“...I want to speak!”
― Activist, Columbus to Ferguson demonstration

Before the March to the Columbus Police Headquarters, we met and organized at Goodale Park. There, protestors took turns sharing their stories of what it was like to be black in Columbus. There were many white allies at the rally too, but organizers requested that those voices, traditionally ignored or silenced would have the floor this evening. It was a beautiful demonstration of how important it is to listen to someone’s story and not assume you know what it is like for someone else.

 

“...I want to read what you’re thinking.”
― Kathryn Stockett, The Help

still marching 50 years later

I would encourage white allies to re-read The Help then use it’s example to be the help. Perhaps the best way to finally overcome racism and prejudice is to follow Kathryn Stockett’s example in The Help and provide a platform for people to tell their stories. More importantly, to seek out and listen to those stories. Education, explanation, and advocacy will only ever take us so far. Perhaps we have already come as far as we can that way. To really make it. To make racism and prejudice a thing of the past, we must listen to the stories of others.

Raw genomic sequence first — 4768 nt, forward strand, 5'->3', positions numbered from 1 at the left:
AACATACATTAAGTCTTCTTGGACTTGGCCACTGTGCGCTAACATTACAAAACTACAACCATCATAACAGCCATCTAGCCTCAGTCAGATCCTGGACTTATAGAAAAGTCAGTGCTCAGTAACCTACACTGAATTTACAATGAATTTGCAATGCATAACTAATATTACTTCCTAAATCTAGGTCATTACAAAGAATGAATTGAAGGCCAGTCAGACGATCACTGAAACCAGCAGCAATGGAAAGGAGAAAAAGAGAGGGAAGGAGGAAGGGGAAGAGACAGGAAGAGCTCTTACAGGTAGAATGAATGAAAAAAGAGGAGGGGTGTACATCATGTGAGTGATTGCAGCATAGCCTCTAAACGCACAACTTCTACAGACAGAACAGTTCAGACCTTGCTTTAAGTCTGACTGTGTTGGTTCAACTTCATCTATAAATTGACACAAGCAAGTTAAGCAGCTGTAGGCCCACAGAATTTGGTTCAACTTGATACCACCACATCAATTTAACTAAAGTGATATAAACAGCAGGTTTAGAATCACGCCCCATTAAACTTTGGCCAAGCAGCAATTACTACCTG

Read ~ Write ~ Wander

~Angie

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Painter of Silence by Georgina Harding

by Angie Hilbert
( December 30th, 2014 )

Painter of SilenceHere is something for wander-writers to ponder: What if you had no words to think with or communicate? What if you had to tell your stories in pictures and facial expressions? What if you had no language? Could you even write about someone in this predicament? Georgina Harding did in her novel, Painter of Silence.

Painter of Silence is told from the point of view of Safta, young Romanian woman and Tinu, the son of one of her family’s servants. The two do not share a romantic bond, but have been friends their entire lives. They understand one another. Which is surprising since the man was a deaf-mute from birth with no understanding of functional language. Words mean nothing when letters have no sound. They are only shapes. Tinu’s only language is art.